Colourful stories no. 11 – Kinemacolor in America

Unidentified Kinemacolor film of New York harbour (synthesised colour image)

We return, after something of a break, to our series on the history of colour cinematography in the silent era. We’re still not done with the history of Kinemacolor, the dominant natural colour process before the First World War, and there will be posts on Kinemacolor in America, Britain, and in other countries, then a post on Kinemacolor’s unhappy demise, before we move onto other colour systems.

Kinemacolor was first exhibited in America at Madison Square Gardens on 11 December 1909. 1,200 members of the film trade and general press gathered to hear George Albert Smith and Charles Urban explain their system and show twenty Kinemacolor subjects, including a film taken by John Mackenzie calculated to inspire the audience, which showed 20,000 schoolchildren forming the American flag. The intention was to find a buyer for the American rights. Urban tried to do a deal with the Motion Picture Patents Company, the monopolistic organisation which had been established in January 1909 to licence film production, distribution and exhibition exclusively, through control of the patents of Edison and others, but he failed to do so. His business timing was unfortunate, both because the MPPC was striving earnestly to stifle all independent film activity in America, and because the special equipment required for Kinemacolor ran counter to its wish to standardise the American film industry.

Children Forming United States Flag at Albany Capitol, from the 1912 Kinemacolor catalogue (note that this is an ordinary colour illustration, not a Kinemacolor ‘print’ – it was impossible to reproduce Kinemacolor as a still image).

Urban returned home disappointed, but he was pursued by two businessmen from Allentown, Pennsylvania, Gilbert Henry Aymar and James Klein Bowen. They secured the patent rights for $200,000 (£40,000), with a plan to exhibit Kinemacolor through a system of local licences in variety theatres rather than picture houses. They established the Kinemacolor Company of America in April 1910, planning not to produce their own films (at least initially), instead relying on showing British product. The business was badly mishandled, and eventually a New York stock speculator, George H. Burr & Co., paid $200,000 for the patent rights and floated a new Kinemacolor Company of America. The resultant company with patent rights was then sold in April 1911 to John J. Murdock, a theatre magnate.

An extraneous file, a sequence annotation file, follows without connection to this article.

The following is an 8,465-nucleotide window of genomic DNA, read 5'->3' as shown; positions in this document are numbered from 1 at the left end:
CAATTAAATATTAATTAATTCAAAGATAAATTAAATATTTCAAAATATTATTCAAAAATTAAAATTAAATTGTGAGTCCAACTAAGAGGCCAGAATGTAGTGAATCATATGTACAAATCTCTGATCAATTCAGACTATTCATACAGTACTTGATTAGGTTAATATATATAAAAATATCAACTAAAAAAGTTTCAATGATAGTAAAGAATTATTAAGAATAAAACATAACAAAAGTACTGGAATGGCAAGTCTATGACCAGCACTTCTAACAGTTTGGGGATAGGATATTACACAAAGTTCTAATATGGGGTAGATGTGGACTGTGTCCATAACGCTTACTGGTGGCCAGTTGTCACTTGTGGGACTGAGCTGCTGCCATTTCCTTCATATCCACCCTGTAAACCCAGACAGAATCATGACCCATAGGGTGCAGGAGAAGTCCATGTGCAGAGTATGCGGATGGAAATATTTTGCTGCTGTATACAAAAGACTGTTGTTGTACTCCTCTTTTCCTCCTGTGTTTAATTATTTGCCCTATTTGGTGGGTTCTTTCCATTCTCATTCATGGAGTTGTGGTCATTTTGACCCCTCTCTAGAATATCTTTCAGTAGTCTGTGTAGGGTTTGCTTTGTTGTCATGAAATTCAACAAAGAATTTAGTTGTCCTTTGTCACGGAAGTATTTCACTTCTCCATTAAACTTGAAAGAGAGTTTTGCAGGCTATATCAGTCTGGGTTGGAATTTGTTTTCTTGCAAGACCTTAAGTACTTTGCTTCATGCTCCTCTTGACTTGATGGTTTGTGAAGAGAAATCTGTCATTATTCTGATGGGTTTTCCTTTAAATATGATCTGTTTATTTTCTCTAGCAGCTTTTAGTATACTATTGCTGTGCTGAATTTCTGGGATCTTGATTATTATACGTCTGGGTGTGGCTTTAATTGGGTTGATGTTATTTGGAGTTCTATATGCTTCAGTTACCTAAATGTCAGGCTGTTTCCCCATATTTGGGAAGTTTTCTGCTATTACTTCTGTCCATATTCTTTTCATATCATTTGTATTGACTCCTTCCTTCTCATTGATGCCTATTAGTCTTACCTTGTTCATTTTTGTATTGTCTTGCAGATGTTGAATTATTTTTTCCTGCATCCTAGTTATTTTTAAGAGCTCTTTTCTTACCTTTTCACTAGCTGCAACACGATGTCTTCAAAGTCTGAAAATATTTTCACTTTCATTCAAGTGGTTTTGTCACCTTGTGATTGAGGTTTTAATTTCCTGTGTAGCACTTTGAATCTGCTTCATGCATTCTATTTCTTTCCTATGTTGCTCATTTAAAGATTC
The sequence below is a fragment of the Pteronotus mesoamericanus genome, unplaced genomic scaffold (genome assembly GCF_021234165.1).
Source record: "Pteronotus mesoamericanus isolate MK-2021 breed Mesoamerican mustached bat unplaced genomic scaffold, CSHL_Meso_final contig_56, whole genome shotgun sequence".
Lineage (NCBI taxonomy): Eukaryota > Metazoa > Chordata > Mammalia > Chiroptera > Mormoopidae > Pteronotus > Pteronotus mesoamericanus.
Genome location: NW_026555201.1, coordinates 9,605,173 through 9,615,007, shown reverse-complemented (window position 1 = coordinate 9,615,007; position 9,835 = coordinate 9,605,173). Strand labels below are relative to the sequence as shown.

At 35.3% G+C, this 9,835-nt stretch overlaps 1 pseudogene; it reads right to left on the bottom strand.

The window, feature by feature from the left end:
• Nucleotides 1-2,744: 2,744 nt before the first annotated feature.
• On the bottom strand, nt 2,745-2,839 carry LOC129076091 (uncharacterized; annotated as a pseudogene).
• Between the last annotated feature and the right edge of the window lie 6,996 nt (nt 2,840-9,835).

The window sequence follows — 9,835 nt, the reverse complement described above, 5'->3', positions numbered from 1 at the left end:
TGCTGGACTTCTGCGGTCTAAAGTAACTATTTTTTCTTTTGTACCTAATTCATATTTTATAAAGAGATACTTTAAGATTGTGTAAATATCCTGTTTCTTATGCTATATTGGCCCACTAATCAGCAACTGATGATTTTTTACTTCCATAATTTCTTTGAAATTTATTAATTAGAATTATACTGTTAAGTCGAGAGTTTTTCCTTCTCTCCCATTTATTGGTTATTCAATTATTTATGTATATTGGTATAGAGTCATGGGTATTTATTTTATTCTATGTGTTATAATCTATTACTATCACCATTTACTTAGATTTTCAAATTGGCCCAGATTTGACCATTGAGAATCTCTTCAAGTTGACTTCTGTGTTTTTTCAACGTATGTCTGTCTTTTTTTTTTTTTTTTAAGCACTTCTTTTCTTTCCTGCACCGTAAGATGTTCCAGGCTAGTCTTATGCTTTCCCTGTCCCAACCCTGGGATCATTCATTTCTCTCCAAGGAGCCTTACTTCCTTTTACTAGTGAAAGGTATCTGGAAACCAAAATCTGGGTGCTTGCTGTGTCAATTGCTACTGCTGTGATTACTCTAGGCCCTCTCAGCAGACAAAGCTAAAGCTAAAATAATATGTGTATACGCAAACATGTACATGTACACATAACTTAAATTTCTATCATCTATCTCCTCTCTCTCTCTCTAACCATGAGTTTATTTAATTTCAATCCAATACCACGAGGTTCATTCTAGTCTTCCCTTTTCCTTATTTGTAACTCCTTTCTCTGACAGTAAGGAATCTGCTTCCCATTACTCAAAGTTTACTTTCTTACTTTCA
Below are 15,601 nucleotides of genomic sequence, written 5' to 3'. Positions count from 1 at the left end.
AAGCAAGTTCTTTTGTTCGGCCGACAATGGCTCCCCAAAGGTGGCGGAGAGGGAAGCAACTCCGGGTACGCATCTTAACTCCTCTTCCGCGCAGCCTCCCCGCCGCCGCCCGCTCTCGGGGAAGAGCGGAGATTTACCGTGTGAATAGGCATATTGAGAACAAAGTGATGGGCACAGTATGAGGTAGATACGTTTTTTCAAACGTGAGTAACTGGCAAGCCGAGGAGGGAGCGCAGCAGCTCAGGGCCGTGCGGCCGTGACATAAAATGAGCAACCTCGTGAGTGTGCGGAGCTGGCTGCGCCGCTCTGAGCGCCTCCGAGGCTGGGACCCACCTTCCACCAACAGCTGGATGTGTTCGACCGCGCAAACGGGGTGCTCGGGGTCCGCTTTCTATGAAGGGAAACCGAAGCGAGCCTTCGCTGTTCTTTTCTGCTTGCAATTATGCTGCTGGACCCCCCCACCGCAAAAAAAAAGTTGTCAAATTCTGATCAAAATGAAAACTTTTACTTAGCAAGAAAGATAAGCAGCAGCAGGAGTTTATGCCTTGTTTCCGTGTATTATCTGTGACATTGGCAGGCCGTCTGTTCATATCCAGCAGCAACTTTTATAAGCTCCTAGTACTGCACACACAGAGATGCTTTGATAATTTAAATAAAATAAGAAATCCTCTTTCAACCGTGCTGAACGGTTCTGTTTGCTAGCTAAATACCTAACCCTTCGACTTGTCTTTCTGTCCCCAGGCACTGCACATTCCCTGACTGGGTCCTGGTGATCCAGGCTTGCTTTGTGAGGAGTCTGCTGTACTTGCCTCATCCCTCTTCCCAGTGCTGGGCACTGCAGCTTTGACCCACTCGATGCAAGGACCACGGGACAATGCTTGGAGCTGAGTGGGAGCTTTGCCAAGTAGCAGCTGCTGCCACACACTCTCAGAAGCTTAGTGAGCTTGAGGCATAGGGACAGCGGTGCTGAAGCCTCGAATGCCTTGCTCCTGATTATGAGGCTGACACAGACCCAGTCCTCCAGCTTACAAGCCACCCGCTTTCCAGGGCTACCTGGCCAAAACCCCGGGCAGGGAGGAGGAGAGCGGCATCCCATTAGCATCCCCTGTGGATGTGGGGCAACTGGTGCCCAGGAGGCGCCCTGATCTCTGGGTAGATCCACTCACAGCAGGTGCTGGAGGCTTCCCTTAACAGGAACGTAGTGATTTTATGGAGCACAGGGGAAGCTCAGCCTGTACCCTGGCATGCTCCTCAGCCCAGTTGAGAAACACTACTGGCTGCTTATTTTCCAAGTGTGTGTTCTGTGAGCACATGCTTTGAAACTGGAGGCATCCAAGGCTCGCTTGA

Kinemacolor enjoyed a good year in 1911 owing to a succession of British royal events (including the coronation of King George V) which looked spectacular in colour. Audiences flocked to Kinemacolor theatres, happy to pay higher prices for a classy product and generally making the film industry marvel at the high tone of the proceedings and the money rolling in. But an American business could only go so far showing long newsfilms of British royalty. The Kinemacolor Company of America wanted to show fiction films. The British fiction films were uniformly terrible – so they needed to produce their own.

1913 Motion Picture News advert for Kinemacolor

A big problem with Kinemacolor was that it was an additive system. Essentially this means that it composed its colour record by the addition of separate colour records (television works on the same principle), but in doing so it absorbed a lot of the available light. The result was that it was not a good idea to shoot Kinemacolor in the studio; you had to film in good natural light (many of the British films were not filmed in Britain but in Nice, France).

So, technically, the odds were stacked against them when they set out to produce their first film. In a bout of wild over-ambition, they choose to produce The Clansman, based on a dramatised version of Thomas Dixon’s grotesquely racist novel about the Ku Klux Klan. A deal was signed with the Southern Amusement Company, producers of The Clansman play, and the perfomers were to be from the Campbell MacCullough Players, one of the several stock companies which were touring the States with the production. The director was William Haddock. Filmed throughout 1911 in the New Orleans area, as the stock company went on the road with the play, the ten-reel film (Kinemacolor films were double the length of standard films owing to the altenating red-green records) was completed in January 1912 at a cost of $25,000.